How can anthropology, how can the human sciences escape the human? How can anthropologists enter the space for microbes? And how can they do so without abandoning anthropology and simply replacing it with microbiology?
More provocatively: hasn’t the world outgrown the figure of the human on which anthropology remains contingent? Isn’t “the human” by now an unfortunate, destructive anachronism?
* * *
I learn from Jill Banfield and other microbiologists that Earth is a microbial planet, formed and shaped by microbes over long stretches of time.
The first microorganisms, single-cell prokaryotes known as cyanobacteria, emerged about 3.5 billion years ago. For the next 2.5 billion years, they were the only life form on Earth and they gradually, haphazardly produced the biosphere on which all life is contingent.
Then as now, bacteria produce the oxygen we breathe. Then as now, they run the biogeochemical cycle on which all life on Earth depends.
Every multicellular form of life emerged from microbes and evolved in conversation with microbes and the molecules they produce.
The unusual status of Earth in our solar system, with respect to billions of other solar systems, as far as we can tell––is due to microbial life.
And the human?
If looked at in terms of our microbial planet, humans are late, chance descendants of microbial evolution, adapted to and contingent on a microbial world, inseparably interwoven with the microbial environment. From our brains to our circadian rhythm, from our metabolism to our immune system, from embryogenesis to heart rate, insulin level, or the clotting of our blood–– there appears to be no aspect of our physiology that is not contingent on the microbes that live in and on us.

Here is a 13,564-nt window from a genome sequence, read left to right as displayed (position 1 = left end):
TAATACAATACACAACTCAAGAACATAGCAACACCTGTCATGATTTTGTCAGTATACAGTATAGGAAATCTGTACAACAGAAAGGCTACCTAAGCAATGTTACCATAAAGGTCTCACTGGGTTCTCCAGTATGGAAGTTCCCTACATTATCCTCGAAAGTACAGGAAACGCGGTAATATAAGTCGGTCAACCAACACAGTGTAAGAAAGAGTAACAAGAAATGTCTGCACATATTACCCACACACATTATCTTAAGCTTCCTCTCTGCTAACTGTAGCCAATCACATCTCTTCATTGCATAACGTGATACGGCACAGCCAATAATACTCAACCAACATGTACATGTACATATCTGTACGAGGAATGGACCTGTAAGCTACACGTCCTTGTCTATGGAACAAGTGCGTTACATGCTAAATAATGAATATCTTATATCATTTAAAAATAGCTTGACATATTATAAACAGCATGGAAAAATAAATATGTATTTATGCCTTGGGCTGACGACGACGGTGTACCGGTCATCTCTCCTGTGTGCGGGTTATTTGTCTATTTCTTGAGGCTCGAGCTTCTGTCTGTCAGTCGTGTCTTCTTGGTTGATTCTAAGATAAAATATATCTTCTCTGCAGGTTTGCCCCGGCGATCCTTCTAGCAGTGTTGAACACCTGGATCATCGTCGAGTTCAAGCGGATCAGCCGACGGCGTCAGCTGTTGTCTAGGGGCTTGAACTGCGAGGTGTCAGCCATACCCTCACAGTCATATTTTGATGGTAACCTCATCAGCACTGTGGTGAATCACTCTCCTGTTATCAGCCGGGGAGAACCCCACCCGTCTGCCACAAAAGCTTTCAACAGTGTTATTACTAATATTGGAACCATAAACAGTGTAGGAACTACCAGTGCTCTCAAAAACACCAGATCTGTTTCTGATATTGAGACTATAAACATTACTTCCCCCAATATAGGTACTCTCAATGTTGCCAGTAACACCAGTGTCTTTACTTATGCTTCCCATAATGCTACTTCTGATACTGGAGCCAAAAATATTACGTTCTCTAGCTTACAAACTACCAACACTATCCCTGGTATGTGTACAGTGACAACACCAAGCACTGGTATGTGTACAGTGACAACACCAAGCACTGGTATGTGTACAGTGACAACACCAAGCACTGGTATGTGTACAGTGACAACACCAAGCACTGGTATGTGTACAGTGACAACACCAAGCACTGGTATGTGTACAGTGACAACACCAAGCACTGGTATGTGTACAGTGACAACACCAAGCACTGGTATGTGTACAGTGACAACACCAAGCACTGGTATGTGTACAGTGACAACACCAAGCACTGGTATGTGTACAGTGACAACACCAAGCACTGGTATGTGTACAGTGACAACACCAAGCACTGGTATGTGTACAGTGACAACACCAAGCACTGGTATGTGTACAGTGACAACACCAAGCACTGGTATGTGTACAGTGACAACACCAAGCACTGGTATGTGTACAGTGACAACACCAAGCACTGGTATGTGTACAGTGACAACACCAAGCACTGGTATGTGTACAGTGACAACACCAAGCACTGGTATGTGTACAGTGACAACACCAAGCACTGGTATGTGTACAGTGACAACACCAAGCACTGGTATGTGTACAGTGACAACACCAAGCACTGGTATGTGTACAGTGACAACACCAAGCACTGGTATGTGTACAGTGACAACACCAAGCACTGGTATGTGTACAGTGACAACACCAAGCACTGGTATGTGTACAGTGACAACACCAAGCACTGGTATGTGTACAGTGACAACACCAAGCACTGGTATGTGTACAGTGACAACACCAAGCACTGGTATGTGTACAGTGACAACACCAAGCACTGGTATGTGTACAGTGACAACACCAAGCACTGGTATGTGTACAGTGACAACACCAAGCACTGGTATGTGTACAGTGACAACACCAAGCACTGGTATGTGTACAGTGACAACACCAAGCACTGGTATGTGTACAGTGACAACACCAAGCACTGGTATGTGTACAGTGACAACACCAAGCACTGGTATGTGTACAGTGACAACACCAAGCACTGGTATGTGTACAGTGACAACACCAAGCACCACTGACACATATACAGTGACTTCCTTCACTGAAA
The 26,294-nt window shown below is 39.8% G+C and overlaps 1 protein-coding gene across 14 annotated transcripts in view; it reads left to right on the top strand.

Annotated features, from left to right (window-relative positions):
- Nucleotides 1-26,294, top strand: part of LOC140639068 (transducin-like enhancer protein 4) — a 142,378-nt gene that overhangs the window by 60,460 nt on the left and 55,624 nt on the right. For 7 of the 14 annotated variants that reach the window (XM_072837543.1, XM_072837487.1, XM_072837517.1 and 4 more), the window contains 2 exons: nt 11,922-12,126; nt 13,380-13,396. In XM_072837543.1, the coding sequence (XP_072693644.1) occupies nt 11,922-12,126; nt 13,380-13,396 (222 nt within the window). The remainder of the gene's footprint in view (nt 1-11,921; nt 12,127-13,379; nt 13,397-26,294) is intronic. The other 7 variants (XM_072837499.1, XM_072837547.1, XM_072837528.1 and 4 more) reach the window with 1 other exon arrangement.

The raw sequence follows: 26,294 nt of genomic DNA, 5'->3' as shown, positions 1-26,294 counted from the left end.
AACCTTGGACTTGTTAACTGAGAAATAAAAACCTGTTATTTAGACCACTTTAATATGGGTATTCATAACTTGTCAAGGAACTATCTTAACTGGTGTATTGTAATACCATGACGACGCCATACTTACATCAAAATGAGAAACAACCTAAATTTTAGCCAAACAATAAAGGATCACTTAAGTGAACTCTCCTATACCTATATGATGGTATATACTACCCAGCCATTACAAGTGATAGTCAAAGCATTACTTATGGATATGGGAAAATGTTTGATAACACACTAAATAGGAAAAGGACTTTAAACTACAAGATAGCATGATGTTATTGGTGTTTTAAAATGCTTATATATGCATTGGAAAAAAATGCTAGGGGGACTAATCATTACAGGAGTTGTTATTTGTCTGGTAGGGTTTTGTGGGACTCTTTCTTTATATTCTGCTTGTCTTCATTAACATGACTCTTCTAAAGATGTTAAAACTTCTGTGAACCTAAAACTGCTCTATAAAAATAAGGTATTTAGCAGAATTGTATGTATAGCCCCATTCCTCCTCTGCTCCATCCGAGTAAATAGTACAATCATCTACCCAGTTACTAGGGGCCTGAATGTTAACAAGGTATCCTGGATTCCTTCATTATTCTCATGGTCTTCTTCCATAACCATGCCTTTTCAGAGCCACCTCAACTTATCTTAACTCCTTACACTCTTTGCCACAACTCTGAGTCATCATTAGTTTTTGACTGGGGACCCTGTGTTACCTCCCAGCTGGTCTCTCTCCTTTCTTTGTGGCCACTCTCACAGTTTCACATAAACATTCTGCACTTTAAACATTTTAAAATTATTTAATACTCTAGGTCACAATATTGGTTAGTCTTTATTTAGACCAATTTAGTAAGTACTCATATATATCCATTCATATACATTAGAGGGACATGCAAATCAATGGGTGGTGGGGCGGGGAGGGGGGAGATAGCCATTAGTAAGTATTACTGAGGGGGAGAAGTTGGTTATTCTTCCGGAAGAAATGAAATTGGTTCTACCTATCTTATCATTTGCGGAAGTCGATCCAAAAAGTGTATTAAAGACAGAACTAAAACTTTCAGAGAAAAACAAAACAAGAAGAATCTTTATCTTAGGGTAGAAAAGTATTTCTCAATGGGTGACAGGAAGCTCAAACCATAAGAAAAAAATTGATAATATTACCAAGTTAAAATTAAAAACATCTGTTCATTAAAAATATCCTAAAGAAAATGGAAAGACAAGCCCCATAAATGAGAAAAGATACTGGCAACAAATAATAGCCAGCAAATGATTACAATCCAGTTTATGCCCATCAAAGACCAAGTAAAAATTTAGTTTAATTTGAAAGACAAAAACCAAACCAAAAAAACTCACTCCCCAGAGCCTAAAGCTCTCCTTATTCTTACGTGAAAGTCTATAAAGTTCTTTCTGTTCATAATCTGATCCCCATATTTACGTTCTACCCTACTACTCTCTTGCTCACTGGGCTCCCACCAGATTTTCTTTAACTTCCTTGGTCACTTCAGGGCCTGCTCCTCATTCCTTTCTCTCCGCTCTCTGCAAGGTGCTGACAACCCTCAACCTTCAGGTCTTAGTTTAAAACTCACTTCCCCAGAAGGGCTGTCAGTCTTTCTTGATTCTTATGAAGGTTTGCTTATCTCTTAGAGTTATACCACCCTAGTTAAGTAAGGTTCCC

The consequences of thinking from within the space that Jill reserved for microbes thus couldn’t be more far-reaching. Indeed, from the perspective of microbiology, the figure of the human as such—that figure on which all of the human sciences are contingent—does not exist. It is at best a sterile abstraction, as if the human sciences had cut out a slice of the (microbial) wild, put it in a Petri dish, and added bleach and antibiotics until nothing but a dead (sterile) mass was left: the human as such.
“We think about ourselves as having microbes,” Jill told me in our most recent conversation. “But really, it is much more plausible to me to think that microbes invented us as a habitat in which they cannot only survive but flourish.”
For Jill, humans are an environment invented by bacteria—for bacterial ends.
* * *
What would it take to seriously, stubbornly, rethink and rearticulate the human—all of it—in terms of the microbial unfolding of the world?
Not because microbiology is the decisive breakthrough to the truth (as if, at last, we found the really real). But rather because microbiology offers a possibility, one among several, for exploring possibilities of being human after “the human.”
Couldn’t one understand and practice anthropology as a ceaseless empirical exercise in deanthropologization? Not only with respect to microbes, but also with respect to . . . ?